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Armenia Faces Delay to Joining Moscow-Led Union
Kyrgyz president Almazbek Atambaev with Nursultan Nazarbaev of Kazakstan, Russia's Vladimir Putin, Alexander Lukashenko of Belarus, and Armenian president Serzh Sargsyan (right to left) at the Astana summit, May 29, 2014. (Photo: Armenian president's website)
Armenia rejected closer ties with Europe last year and announced instead that it was going to join the Moscow-led Customs Union, but the accession progress is going slower than its leaders hoped.
Analysts say the delay may be linked to sensitivities over the disputed territory of Nagorny Karabakh.
When President Serzh Sargsyan announced last September that Armenia was hoping to become a membership of the Customs Union, that put an end to plans for an Association Agreement with the European Union.
At a summit on May 29, the Customs Union’s three existing members – Russia, Belarus and Kazakstan – formalised an agreement to build a more comprehensive association, the Eurasian Economic Union, which should come into being next year.
On the sidelines, one aspiring Customs Union member, Kyrgyzstan, got approval to move forward to accession. (See Kyrgyzstan Gets Soft Terms for Customs Union Entry. The other, Armenia, did not.
Shortly afterwards, Armenian deputy economy minister Karine Minasyan, who had led the team negotiating entry, resigned. No explanation was given.
Kazak president Nursultan Nazarbaev, who chaired the meeting in his capital Astana, promised that Armenia’s membership application would be considered by July.
Back home, President Sargsyan played down concerns over the deferred progress towards membership.
“There are no obstacles in the way of Armenia joining the Customs Union. There are two or three purely technical matters concerning our trade relations,” Sargsyan told a gathering of his Republican Party after the summit. He did not specify what these issues were.
Considering how confident officials had been about imminent accession, Armenians were surprised at the delay.
Officials have now stopped making optimistic predictions about rapid entry, and analysts have begun to question whether Russia, Belarus and Kazakstan want Armenia to join at all.
“Moscow set itself the goal of stopping former Soviet republics – Ukraine, Moldova, Georgia and Armenia – from moving towards Euro-Atlantic alliances. Now that it has managed to make Armenia turn down deeper cooperation with Brussels, there is no need to hurry,” Stepan Grigoryan, director of the Analytical Centre on Globalisation and Regional Cooperation, told IWPR.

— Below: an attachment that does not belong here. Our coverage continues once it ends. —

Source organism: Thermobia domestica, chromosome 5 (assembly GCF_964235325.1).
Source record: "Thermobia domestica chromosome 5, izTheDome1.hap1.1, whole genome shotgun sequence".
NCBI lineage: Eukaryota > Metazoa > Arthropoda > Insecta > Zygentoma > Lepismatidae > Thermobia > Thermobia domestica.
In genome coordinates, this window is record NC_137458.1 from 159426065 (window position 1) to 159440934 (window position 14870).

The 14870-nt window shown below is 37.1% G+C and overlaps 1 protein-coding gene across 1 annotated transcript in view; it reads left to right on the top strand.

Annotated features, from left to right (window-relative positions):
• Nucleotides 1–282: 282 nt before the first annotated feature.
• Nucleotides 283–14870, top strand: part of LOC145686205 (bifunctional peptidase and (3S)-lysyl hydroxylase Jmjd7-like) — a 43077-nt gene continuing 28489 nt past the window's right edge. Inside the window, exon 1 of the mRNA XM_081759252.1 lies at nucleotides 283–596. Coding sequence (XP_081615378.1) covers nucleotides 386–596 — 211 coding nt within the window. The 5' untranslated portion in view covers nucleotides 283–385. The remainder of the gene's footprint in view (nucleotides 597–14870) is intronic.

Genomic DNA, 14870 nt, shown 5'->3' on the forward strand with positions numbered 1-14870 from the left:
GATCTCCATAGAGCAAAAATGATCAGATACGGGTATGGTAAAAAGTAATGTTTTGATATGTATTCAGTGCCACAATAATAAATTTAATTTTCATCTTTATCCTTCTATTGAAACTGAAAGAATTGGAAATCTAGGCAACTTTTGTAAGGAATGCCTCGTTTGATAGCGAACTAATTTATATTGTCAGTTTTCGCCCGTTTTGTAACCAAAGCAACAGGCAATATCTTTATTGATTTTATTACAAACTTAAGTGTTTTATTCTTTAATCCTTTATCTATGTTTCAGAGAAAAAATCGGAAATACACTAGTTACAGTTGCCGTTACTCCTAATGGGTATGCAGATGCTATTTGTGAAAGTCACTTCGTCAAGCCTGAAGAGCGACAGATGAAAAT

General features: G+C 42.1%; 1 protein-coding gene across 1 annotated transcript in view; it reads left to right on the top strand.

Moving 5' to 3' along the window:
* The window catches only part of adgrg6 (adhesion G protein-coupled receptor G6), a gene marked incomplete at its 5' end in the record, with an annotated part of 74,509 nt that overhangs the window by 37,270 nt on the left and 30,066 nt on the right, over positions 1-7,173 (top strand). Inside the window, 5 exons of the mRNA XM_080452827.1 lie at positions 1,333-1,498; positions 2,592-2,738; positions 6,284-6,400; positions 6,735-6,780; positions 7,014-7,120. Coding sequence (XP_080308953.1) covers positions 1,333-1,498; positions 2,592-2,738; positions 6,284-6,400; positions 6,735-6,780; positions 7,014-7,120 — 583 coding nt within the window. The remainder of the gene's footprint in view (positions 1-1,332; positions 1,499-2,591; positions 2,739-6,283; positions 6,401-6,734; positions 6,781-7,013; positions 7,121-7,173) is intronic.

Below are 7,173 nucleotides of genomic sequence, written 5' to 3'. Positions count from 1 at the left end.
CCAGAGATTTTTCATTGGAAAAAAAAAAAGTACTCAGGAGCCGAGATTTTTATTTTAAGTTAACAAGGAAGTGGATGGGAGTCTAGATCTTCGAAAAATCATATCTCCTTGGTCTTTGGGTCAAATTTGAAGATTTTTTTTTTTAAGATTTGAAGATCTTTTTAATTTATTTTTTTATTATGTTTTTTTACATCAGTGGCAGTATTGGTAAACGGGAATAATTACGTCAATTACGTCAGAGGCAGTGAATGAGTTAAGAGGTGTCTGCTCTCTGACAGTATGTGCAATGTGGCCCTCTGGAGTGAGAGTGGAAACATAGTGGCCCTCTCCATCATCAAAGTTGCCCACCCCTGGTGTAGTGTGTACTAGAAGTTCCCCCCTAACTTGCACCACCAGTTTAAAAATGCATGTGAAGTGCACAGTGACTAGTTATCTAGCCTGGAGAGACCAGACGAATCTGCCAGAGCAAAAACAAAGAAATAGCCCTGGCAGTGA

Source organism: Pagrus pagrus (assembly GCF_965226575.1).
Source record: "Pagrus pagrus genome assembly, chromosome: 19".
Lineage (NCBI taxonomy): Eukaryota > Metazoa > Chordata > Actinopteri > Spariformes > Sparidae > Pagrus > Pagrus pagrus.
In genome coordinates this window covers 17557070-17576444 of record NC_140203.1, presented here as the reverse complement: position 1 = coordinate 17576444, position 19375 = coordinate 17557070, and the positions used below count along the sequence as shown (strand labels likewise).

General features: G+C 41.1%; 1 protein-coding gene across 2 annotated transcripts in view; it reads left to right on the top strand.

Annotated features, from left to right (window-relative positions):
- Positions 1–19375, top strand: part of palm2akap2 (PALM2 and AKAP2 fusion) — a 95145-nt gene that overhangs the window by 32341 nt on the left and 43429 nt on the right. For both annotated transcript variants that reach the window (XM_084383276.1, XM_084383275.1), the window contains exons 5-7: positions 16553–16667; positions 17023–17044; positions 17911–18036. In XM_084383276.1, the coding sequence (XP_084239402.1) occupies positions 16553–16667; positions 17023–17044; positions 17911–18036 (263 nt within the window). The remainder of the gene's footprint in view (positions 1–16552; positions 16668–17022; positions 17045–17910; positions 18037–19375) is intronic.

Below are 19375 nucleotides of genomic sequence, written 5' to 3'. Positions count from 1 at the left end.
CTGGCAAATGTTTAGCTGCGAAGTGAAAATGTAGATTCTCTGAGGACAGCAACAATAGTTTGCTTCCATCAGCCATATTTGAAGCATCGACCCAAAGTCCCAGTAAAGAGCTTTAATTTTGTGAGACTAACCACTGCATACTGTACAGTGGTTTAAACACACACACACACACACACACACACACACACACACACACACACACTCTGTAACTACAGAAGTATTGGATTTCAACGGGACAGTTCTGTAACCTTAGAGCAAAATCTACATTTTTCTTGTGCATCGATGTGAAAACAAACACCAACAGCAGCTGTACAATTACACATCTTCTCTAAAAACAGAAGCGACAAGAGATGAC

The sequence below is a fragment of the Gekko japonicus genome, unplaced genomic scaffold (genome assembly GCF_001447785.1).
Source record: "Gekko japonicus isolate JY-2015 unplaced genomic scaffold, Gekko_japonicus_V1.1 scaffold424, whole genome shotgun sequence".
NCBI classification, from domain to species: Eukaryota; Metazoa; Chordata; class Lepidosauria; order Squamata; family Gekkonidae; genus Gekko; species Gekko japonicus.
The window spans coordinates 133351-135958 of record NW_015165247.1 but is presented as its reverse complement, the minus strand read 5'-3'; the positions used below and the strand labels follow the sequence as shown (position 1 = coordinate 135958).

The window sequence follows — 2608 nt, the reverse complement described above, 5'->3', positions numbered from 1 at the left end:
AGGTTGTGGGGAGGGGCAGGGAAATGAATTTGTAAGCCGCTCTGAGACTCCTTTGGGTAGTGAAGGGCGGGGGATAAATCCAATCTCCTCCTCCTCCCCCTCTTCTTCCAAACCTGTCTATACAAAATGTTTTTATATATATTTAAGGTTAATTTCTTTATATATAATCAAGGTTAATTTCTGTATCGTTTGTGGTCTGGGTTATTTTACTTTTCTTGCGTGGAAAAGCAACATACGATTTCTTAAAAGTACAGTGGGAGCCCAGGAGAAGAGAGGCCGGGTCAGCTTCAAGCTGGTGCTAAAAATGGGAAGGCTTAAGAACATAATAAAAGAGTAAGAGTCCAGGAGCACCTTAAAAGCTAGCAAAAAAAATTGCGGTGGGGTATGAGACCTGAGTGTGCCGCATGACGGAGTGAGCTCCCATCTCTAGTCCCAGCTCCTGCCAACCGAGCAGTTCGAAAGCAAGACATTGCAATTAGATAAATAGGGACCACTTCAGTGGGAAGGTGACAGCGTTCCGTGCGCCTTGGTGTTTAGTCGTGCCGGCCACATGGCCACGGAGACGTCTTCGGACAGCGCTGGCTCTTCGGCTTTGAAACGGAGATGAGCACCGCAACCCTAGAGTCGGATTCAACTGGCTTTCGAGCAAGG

“The other members of the Customs Union – Kazakstan and Belarus – are not delighted at the prospect of Armenia joining, since Armenia will vote however the Kremlin wants it to. Apart from that, Armenia joining the union would create problems, since it lacks a border with the union and there is also the Karabakh conflict.”
Nagorny Karabakh has been run by a separate Armenian administration since the war of the early 1990s, although it is still considered part of Azerbaijan by the international community.
Although Armenia has not recognised Karabakh as an independent state, the two share the same currency and banks, and there are no border checks between them. If Armenia joined the Customs Union, the distinctions could be so blurred that Karabakh might effectively function within the trading bloc, too.
At the summit, Nazarbaev made it clear that this must not happen. He made it clear to told Sargsyan that Karabakh had no chance of being accepted into the grouping as only states with internationally-recognised borders could join. Nor, he said, could goods produced in Karabakh be traded as if they came from within the common economic area.
He said Armenia should “behave in the way you did when joining the World Trade Organisation, so as not to anger our friends in Azerbaijan, along the borders recognised by the United Nations. This is how you joined the WTO, so a precedent exists”.
Grigoryan, who previously represented Armenia in another Moscow-led bloc, the Collective Security Treaty Organisation, said he suspected the Kazak leader was speaking for all three members when he expressed reluctance to embrace Armenia immediately.
On returning to Yerevan, Sargsyan tried to play down the implications of Nazarbaev’s comments.
“Of course Nazarbaev’s comments were unpleasant,” he said. “But this does us no harm. And who said we were going to join the Customs Union together with Karabakh? That won’t happen and can’t happen, because Karabakh, by our own laws, is not part of Armenia.”
However, there is no sign that Armenia will agree to restrict the movement of goods from Karabakh, or start treating them as different from domestically-made ones. Prime Minister Hovik Abrahamyan said two weeks before the Astana summit that this was a matter of national security.
Analysts say that any moves to create divisions between Armenia and Karabakh would be unpopular.
“This is a very dangerous development. For the first time since 1992, there has been an attempt to separate Yerevan and Karabakh,” Ruben Mehrabyan, an expert from the Centre for Political and International Studies, told IWPR, referring to the year a land corridor was created between Armenia and Karabakh as the war got under way.
“There is an attempt to change the status quo. This change is not to our benefit, but it appears that the Armenian government is going along with it.”
Opposition parties mounted a fierce attack on Sargsyan, with the Armenian National Congress speaking of a diplomatic fiasco. The Heritage party called on him to “immediately halt the process of joining the Customs Union and the Eurasian Economic Union”.
Tigran Gevorgyan is a freelance journalist in Armenia.
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